In a long-awaited decision, an administrative law court judge recommended
that revenue collected by Jersey Central Power & Light be reduced by $107 million, a cut that could have significant impact on the bills paid by more than 1 million customers of the utility.
The ruling, stemming from a petition brought by the state Division of Rate Counsel three years ago, now will be taken up the New Jersey Board of Public Utilities, which can modify, reject, or accept the judge’s decision. That is not expected to happen until sometime this spring.
The judge’s recommendation falls short of what the BPU and Rate Counsel recommended in cutting down the amount of money the utility collects from its electric customers. Initially, both agencies sought to trim JCP&L’s revenues by more than $200 million, but later adjusted those proposals to $170 million and $190 million, respectively.
Nevertheless, the size of the rate reduction — in a case where the utility was seeking to increase its rate base by $31.47 million — is notable. Typically, utilities garner about half of the rate increase they seek from the BPU in filings..
“In general, I don’t think it is what the company wants,’’ said Paul Patterson, an energy analyst at Glenrock Associates in New York. “It is sizable and it is unusual.’’
Still, the decision, if upheld, fails to include approximately $85 million in storm restoration costs already approved by the BPU. Those will eventually be passed on to customers, although it is not yet determined when and how.
“The AJL [administrative law judge] recognized that the company is spending adequately to maintain the JCP&L system, improve reliability, and operate effectively and also noted improvement in communications with customers,’’ said Ron Morano, a spokesman for the utility.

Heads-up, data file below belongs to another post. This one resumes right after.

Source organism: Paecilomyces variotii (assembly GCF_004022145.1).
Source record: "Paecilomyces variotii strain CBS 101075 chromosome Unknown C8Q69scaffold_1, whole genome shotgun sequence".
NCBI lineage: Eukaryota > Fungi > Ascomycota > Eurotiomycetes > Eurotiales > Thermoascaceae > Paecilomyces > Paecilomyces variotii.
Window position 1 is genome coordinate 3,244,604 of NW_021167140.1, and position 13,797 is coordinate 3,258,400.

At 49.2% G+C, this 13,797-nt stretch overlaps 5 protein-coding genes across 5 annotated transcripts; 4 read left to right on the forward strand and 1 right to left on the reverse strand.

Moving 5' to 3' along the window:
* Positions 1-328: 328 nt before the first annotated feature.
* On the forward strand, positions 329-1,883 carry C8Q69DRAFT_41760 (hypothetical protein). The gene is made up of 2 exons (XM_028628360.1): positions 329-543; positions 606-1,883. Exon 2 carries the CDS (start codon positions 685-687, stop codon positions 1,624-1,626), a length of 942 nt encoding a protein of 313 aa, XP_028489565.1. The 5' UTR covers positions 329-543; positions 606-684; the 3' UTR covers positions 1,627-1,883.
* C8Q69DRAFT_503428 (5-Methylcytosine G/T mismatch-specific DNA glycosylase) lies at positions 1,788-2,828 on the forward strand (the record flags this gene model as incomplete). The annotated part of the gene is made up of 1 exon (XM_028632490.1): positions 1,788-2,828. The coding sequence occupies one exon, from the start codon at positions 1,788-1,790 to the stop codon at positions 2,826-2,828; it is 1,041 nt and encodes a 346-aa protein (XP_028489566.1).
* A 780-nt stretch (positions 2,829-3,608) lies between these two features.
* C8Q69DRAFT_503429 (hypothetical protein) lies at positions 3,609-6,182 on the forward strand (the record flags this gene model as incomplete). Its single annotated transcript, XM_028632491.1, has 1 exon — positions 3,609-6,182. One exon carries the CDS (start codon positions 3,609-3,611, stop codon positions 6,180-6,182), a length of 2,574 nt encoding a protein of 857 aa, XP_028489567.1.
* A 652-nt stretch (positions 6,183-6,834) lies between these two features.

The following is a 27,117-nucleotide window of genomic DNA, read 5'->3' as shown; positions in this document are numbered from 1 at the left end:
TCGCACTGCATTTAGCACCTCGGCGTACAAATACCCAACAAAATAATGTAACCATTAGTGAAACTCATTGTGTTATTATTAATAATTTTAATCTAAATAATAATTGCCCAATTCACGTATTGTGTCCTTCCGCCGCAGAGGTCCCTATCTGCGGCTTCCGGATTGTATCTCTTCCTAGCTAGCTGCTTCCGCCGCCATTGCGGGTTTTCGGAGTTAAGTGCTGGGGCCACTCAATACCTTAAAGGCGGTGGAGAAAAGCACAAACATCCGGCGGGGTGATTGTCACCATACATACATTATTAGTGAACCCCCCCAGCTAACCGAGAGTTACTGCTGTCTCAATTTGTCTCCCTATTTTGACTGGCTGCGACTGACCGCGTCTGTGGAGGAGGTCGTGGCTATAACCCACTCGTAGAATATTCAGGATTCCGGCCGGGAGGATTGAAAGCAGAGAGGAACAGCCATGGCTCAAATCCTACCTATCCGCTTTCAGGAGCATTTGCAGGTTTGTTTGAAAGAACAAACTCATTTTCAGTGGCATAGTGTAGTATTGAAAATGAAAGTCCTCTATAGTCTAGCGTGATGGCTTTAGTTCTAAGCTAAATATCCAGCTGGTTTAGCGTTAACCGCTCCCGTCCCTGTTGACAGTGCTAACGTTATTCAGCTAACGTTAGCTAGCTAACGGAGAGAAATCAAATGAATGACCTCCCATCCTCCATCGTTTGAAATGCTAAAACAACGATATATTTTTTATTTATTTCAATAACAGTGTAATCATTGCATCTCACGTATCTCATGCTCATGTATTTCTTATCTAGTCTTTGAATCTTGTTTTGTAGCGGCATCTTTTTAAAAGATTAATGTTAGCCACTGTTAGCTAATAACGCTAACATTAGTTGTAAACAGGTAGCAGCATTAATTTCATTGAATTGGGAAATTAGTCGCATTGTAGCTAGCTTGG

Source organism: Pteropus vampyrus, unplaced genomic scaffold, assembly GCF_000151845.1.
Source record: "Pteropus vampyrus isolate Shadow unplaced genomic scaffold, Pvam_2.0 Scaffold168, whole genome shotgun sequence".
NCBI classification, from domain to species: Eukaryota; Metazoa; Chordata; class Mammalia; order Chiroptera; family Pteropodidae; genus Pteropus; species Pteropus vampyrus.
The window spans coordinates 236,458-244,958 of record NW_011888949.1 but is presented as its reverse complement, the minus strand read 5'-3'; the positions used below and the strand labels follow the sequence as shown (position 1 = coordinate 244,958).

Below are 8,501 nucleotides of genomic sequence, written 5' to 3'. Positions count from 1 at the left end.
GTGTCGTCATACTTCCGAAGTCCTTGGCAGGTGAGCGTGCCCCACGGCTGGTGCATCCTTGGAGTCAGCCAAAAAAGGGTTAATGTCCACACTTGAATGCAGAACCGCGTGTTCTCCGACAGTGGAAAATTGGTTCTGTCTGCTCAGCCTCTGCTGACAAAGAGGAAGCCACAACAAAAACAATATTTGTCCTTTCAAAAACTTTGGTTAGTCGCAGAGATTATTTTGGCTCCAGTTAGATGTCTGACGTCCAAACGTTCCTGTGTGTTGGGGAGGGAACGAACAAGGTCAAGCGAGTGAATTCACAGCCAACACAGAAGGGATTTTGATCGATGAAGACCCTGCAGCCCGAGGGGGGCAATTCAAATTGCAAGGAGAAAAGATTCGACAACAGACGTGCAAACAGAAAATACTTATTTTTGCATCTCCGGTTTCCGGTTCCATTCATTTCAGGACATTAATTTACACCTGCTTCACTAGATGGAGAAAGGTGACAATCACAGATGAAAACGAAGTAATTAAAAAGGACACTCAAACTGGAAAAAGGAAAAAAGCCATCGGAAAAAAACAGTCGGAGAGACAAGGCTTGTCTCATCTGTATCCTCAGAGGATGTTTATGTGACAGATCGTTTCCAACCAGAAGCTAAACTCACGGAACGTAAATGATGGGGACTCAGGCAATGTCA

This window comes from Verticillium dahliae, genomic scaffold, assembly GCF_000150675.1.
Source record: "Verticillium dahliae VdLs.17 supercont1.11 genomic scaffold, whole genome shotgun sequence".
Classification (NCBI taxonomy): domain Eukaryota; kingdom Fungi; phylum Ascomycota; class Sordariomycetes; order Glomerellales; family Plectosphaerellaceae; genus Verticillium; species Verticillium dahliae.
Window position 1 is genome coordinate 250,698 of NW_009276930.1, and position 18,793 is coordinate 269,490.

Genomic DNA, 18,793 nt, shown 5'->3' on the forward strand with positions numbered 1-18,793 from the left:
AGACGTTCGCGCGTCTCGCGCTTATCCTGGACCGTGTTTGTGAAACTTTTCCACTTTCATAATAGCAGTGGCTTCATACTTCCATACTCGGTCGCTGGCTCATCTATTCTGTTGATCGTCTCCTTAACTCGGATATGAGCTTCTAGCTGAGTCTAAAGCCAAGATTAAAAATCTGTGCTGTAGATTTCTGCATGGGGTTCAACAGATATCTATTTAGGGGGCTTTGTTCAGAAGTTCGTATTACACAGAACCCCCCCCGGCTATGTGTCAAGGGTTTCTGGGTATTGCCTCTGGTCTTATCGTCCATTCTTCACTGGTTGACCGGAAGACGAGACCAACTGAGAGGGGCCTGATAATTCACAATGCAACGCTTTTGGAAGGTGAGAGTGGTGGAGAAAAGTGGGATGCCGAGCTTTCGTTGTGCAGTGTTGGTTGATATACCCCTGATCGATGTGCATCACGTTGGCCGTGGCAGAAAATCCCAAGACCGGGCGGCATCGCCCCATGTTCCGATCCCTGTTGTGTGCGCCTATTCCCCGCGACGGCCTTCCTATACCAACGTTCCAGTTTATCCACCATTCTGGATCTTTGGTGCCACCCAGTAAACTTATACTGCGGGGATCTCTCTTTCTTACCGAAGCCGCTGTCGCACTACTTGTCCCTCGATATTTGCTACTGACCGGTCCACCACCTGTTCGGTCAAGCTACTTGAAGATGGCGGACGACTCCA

From 2203 to 2012, JCP&L has invested approximately $1.2 billion in new electric distribution plant and utility services equipment, according to the judge’s decision. Critics have long argued that the company is spending less than it needs to maintain the reliability of its system, which has experienced numerous and long outages over the past few years.
“JCP&L disagrees with the AJL’s decision on certain matters and the company will file a response on several key issues.’’
Division of Rate Counsel Stefanie Brand, however, lauded the decision. “It’s a significant reduction for ratepayers,’’ she said.
Brand petitioned the BPU to open a new rate case for the utility, arguing it was earning more than what state regulators set. The petition came after a series of extreme storms that left many of JCP&L’s customers without power, sometimes for a week or more.
The judge, however, rejected a proposal that the state’s second-largest utility spend more money investing in its utility infrastructure. That would allow JCP&L to add to its rate base, collecting more revenue from customers.
Brand supported that decision. “As far as we are concerned, JCP&L has an obligation to spend what they need to do to maintain the reliability of the system,’’ she said.
How much ratepayers will benefit from the decision is still uncertain, primarily because the BPU still needs to decide what its ruling will be. When both agencies were seeking more than $200 million in reductions from the utility, projections were it could cut customers’ bills by as much as one-third.
Consumer advocates have been unhappy with the delays in deciding the case, which they believed would ultimately lead to reductions in customers’ bill.
Other issues were left unresolved by the judge’s ruling, including a decision on consolidated tax returns. A new policy adopted by the BPU late last year would shift most of the savings energy companies earn from filing consolidated tax returns from utility customers to the parent holding company.